The sun fell on the town in patches around the clouds. The town was neither small nor large but it felt larger or smaller depending on the season. The air smelled of red and dirt and sweat and the ground was dark from the previous night's rain. Younger people, mostly girls, huddled like clumps of hair on the edge of town and quickly shut their mouths after each shared secret. Urbanites who saw the huddled bodies on their way out that day fiercely regretted leaving them behind and the comfort of the heavy burly trees that canopied the road.
Sara did not huddle with the other girls. She was lying on her bed waiting for Mary to call. But she didn't. Mary was a flame of a girl. The ends of her chartreuse hair jetted out into space. Sara thought of her when she saw a large barn owl, an owl that sinks into the night like mud. After they were done being together, Sara was never left with a swelling feeling in her stomach. From Mary she learned how to read stars, how to dance. She taught her how to find fun in a town riddled by the monotonous drone of balloons and deaths. She walked awkwardly, her hips too small to support her. "I swear," mother had said once to a friend, "Sara and Mary do everything together but have sex."
When the group of girls on the edge of town released a collection of balloons, Sara moved to the chair by the window. As sun leaked through the bottom portion of the glass, Sara trailed the pink and blue balloons across the sky. She liked the way the balloons wiggled and rocked back and forth like boats. She watched until the balloons offered themselves up as black pupils for the white of the clouds' eyes. Sara looked at the phone, at her book collection, at her shaking thigh, and then climbed down the ivy trellis beneath her window on the side of the grey house. As she descended, she fingered a couple of leaves, feeling for remnants of dew. She nearly smashed a yellow caterpillar. It moved seductively on the edge of a dying strip of vine. Sara paused long enough to watch the trail it left behind draw the speckles on the leaves together like Orion's belt. She thought of last February when in the middle of a thick snow Mary had forced her to lie on her back. "Look at them!" Mary had said, pointing to the wire-trap of stars.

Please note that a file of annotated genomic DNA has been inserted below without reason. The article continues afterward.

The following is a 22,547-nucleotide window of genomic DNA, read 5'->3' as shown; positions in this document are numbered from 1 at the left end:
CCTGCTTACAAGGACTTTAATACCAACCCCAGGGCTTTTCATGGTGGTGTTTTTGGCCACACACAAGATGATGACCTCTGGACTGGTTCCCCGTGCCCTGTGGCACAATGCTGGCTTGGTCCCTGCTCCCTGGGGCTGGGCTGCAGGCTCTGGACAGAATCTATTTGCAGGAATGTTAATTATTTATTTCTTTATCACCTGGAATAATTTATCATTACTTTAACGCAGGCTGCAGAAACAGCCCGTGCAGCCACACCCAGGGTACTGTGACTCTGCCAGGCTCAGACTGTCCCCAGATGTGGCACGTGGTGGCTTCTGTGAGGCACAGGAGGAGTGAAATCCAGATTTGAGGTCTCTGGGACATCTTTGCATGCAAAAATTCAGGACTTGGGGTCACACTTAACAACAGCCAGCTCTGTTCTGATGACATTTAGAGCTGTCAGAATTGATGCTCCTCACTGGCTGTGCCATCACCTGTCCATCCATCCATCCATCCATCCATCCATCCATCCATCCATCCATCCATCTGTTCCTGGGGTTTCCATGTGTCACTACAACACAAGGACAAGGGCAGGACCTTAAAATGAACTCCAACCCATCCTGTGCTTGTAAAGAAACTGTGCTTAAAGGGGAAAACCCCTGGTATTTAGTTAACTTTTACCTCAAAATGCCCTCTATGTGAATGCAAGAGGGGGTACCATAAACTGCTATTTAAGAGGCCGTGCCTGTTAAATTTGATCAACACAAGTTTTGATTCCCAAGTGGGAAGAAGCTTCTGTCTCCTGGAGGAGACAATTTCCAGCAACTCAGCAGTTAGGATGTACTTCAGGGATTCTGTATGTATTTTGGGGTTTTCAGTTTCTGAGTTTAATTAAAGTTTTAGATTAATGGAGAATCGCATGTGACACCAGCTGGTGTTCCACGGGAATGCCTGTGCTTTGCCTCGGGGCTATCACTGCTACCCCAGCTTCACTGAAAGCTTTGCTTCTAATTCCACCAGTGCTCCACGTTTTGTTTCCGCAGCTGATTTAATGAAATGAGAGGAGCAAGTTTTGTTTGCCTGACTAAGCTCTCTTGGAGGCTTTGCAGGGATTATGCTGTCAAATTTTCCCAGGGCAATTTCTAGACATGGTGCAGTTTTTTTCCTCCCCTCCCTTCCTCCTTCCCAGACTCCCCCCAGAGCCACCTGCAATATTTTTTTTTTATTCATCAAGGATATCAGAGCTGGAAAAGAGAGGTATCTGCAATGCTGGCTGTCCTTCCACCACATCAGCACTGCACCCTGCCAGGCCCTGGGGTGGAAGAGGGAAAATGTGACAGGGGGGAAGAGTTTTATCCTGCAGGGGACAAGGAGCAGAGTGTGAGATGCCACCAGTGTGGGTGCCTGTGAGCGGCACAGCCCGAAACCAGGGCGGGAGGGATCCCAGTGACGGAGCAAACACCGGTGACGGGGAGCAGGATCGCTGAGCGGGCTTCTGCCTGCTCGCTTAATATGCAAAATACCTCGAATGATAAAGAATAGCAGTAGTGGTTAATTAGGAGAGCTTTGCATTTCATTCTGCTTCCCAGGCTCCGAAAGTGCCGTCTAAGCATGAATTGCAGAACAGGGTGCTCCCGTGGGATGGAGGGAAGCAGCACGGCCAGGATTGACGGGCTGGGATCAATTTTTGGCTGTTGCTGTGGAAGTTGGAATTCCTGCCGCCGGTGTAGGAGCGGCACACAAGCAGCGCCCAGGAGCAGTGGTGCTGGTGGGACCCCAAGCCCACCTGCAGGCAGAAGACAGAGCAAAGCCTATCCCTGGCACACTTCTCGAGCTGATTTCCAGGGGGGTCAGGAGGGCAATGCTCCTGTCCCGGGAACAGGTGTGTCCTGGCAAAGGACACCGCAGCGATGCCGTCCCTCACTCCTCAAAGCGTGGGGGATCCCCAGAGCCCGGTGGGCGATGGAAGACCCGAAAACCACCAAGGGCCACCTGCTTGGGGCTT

"I am cold as shit," Sarah replied, angrily balling up her fists.
"Look, there's Andromeda."
"I can't see it."
"Right there, follow my finger with your eyes."
"Oh, okay, maybe I do."
"You know right now we are looking out, not up."
"That's hard to think about."
"It's not so hard."
"Yes, it is."
"No, it isn't, just try."
After that, Sara went outside at night to try and see what Mary had. That was around the time when Sara had wished to be small enough to hide behind the ivy leaves. As Sara thought about the small of her palms, closing then opening then closing, a pathetic voice turned from dull echo to roar. It was her mother. Sara had a tunnel behind the eucalyptus tree. It was created out of necessity, a relic from a relationship with the olive oil colored boy down the street. Sara hopped off the trellis and burrowed.
Sara's mother was proud of her because she didn't know about this hole. Even so, this ignorance and Sara's bright caramel-green eyes did not incite a lasting feeling between them. They did not possess what others had. Sara later determined that this something was not necessarily unconditional love. She saw it as a body, a blob of light, standing at the opening of a garden. What in Sara's mind limited this welcoming was her hair that fell immutable and dark like fossils from her head. Ringlets and lightness never took hold, despite her mother's efforts. Her body was also, "vandalized," as her mother said. Her upper thighs were covered in angles. Sara connected her freckles together repetitively with permanent marker.